By Joshua McMorrow-Hernandez for PCGS ……
Copper and the War of 1812
Coin production at the United States Mint had become erratic in the years leading up to the War of 1812, with no half cents struck since 1811, half dimes off the production roster since 1805, and silver dollars and gold eagles absent since 1804. And while gold and silver bullion for planchets came from various domestic resources, including melted foreign coins that were still circulating legal tender in the United States, copper planchets came from England.
The origin of the copper planchets from Boulton & Watt of Birmingham, England proved problematic during the War of 1812, which saw the United States declare war on Great Britain after the British and French established economic sanctions against the U.S. during the Napoleonic Wars. The U.S. Mint continued making large cents from on-hand surplus for 1812 and 1813, but in 1814, the United States Treasury ordered the Mint to stop production of one-cent coinage until further notice – a drastic directive since copper planchets were still on hand.
Furthermore, the Treasury did not authorize Mint Director Robert Patterson to pay wages to the United States Mint work crew. It was a situation that went on for nearly a full year before Patterson took matters into his own hands in December 1814 and directed Chief Coiner Adam Eckfeldt to use all copper planchets on-hand for minting large cents. These coins went into pay envelopes for mint workers and, most assuredly, were promptly spent.
No large cents were minted in 1815, the year the war came to an end. None were minted until the embargo came to an end in 1816, making 1815 the only year the cent was not struck. A coin shortage ensued, and copper tokens from private mints in the United States–as well as pieces from overseas–were used in commerce to fill the void. Many of these pieces remained in circulation even long after the Mint resumed large cent production.
The 1814 Plain Versus Crosslet 4 Cents
With the embargo lifted, copper planchets from overseas flooded the mint’s supplies. But that doesn’t mean presses began rattling off a slew of 1816-dated large cents.
During the early days of the United States Mint, dies were often used for as long as they were physically viable, even if that meant striking coins with dates that had already passed. This helps explains why so many overdates were made during the first decades of the U.S. Mint, though it is often the situation that coins bear dates older than their years of manufacture.
That was the case with the 1814 Plain 4 large cent, which numismatists have determined in recent years was struck during the early months of 1816. Early American Coppers (EAC) President Bill Eckberg shared in a 2020 CoinWeek interview that part of what clued experts toward this conclusion was a seeming overabundance of 1814-dated cents as compared to relatively small numbers of 1816 cents.
“There are way too many 1814 large cents and way too few 1816 large cents relative to the numbers that we thought had been made, but if all of those delivered in February of 1816 were dated then the numbers work out correctly,” Eckberg told CoinWeek.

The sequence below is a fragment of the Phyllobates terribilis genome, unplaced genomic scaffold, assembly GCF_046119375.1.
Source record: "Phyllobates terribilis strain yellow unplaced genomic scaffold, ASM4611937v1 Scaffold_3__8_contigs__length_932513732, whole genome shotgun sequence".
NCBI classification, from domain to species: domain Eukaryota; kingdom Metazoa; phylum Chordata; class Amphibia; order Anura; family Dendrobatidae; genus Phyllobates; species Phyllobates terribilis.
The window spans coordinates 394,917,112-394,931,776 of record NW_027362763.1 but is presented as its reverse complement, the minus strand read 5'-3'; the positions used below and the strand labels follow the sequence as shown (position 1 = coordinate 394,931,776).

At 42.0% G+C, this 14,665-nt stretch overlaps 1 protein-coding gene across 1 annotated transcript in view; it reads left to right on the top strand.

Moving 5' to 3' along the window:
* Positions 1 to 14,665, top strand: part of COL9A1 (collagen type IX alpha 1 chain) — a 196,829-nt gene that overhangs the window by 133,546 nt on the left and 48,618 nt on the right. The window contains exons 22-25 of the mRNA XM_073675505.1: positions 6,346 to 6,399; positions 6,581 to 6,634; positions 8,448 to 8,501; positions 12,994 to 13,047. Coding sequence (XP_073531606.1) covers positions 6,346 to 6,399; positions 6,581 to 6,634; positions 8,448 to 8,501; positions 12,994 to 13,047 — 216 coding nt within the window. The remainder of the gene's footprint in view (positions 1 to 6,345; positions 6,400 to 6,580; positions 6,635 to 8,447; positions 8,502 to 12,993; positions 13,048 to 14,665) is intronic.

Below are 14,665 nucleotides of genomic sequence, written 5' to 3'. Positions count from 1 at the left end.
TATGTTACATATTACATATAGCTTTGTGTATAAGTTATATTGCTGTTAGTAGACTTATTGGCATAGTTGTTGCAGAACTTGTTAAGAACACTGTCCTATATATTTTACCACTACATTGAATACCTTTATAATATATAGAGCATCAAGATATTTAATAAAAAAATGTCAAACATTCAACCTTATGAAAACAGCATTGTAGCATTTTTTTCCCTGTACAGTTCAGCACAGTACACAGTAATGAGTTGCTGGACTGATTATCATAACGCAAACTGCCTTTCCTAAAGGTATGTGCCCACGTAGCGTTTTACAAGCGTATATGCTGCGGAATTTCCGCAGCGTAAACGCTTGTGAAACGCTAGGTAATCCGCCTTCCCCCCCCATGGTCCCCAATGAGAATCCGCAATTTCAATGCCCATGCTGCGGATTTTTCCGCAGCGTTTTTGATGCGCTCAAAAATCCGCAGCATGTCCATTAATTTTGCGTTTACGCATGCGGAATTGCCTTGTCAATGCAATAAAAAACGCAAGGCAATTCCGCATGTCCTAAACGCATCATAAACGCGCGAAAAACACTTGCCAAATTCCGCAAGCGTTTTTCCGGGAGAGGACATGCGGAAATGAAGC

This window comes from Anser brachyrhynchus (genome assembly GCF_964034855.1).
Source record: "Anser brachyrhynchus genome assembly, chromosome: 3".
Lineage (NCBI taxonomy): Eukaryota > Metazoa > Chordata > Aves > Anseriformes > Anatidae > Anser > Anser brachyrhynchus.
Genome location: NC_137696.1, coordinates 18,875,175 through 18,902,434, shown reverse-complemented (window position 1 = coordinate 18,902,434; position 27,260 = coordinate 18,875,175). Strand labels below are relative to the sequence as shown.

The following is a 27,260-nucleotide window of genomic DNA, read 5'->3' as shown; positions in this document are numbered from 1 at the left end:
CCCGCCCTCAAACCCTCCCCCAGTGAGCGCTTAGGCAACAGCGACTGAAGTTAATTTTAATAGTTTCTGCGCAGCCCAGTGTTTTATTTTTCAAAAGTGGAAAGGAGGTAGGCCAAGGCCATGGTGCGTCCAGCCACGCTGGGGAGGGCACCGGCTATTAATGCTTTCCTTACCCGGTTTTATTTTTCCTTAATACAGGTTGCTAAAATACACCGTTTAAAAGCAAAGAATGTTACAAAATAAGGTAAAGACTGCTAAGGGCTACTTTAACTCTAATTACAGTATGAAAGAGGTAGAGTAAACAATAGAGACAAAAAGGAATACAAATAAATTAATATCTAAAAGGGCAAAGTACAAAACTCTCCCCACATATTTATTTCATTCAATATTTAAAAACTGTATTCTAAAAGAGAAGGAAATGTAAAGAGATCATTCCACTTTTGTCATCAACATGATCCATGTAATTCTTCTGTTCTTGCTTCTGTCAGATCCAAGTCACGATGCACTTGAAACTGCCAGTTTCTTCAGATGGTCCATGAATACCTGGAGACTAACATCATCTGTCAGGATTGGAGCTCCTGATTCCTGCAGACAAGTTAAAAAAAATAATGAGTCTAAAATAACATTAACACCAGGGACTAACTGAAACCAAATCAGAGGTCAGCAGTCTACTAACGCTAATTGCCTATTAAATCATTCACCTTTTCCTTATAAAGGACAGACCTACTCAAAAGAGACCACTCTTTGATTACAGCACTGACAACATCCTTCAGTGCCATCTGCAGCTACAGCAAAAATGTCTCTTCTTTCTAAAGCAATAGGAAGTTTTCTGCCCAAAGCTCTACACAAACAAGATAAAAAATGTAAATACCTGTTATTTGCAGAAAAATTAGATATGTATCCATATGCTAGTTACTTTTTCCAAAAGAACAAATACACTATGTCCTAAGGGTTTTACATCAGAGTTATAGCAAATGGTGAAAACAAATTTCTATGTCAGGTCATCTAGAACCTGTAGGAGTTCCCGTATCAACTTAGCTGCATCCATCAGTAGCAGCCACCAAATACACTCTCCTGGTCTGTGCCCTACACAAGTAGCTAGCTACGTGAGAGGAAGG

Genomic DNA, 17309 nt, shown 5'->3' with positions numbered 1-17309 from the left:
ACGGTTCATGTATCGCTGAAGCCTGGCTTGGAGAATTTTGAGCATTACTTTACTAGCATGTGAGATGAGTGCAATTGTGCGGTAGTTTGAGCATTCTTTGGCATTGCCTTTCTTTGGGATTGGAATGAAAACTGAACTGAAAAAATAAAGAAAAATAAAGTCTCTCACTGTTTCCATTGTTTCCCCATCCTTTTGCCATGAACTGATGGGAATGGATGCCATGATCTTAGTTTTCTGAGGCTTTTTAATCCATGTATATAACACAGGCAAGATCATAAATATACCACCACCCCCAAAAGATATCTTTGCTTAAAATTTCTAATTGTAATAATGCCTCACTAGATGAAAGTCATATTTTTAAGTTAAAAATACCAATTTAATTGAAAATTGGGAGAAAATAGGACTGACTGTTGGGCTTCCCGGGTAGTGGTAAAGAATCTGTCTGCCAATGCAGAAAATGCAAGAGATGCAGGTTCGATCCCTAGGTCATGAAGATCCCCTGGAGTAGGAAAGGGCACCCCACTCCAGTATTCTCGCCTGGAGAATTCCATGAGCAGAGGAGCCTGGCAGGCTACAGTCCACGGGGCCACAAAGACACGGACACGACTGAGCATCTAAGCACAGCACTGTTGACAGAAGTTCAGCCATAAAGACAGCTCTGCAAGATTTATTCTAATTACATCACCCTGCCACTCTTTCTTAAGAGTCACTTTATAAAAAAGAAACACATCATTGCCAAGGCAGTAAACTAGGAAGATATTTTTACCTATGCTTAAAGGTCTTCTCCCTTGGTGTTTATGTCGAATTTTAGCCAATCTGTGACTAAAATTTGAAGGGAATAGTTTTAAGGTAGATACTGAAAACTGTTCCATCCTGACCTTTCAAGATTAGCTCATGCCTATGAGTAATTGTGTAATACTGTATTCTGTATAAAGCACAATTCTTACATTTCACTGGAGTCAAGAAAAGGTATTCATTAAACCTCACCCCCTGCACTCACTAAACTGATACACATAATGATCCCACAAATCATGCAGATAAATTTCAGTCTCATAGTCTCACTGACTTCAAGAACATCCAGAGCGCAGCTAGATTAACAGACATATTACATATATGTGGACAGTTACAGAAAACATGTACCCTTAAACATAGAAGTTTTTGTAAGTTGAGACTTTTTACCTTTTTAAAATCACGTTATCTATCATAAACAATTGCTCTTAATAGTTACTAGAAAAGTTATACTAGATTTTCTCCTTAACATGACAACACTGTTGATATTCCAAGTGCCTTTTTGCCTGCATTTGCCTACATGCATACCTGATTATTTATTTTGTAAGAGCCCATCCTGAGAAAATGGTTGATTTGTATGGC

With the knowledge that the 1814 Crosslet 4 cent was struck in 1814 and the 1814 Plain 4 came in 1816, it’s fairly easy to visually determine what year a given 1814 cent was made. The Crosslet 4 and Plain 4 large cents can be picked out with the naked eye.
The Crosslet 4 can be ascertained by the prominent, horizontal “T”-shaped stem to the right of the main vertical trunk of the “4” digit. This is indicative of an 1814 cent struck in 1814. Meanwhile, the 1814 Plain 4, which has a spike-like horizontal stem to the right of the vertical trunk of the “4” digit,” was produced in 1816.
Collecting The 1814 Cents
A critical anti-counterfeiting message must precede any further discussion of the 1814 cent: no 1815 cents were ever struck. Yet a flurry of counterfeit and or altered pieces made to resemble 1815-dated large cents has nevertheless been encountered over the years and are still seen by collectors today. Unfortunately, some non-collectors or those new to the hobby do not know that all 1815 cents are fake, only finding out the unfortunate news after the fact – and after paying large sums of money for a coin that isn’t real.
The United States Mint reported a mintage of 357,830 across both varieties of 1814 cents. The 1814 Crosslet 4 large cents is the more common of the two types of 1814-dated cents. PCGS CoinFacts estimates that approximately 3,000 1814 Crosslet 4 cents exist today in all grades, while about half as many of the Plain 4 are known – approximately 1,500.
As all Classic Head cents go, the two types of 1814 cents are both relatively scarce and expensive. Even in well-worn circulated grades, the 1814 cent trades in the low-to-mid three figures. Specimens of the 1814 Plain 4 and Crosslet 4 trade for similar amounts in PCGS G4 and PCGS F12, with both taking $110 and $475 in those two grades, respectively.
Price spreads become more evident in higher grades, with the Plain 4 trading for $2,250 in PCGS XF40 and the Crosslet 4 fetching $2,100. In Uncirculated grades, the conditional rarity of the Plain 4 is clear, with only 17 estimated in a grade of MS60 or better and merely three in MS65 or better. There are no known Fully Red (RD) specimens and just one Red Brown (RB), which sold for $32,900 in a grade of PCGS MS64RB. The finest-known Plain 4 is graded PCGS MS67BN.
The Crosslet 4, an extremely scarce coin in MS grades but far more common than the Plain 4, offers some 50 specimens in uncirculated grades and four in grades of MS65 or better – none of which are certified RB. The record price for an 1814 Crosslet 4 belongs to a PCGS MS65BN that crossed the block for $55,812.50.
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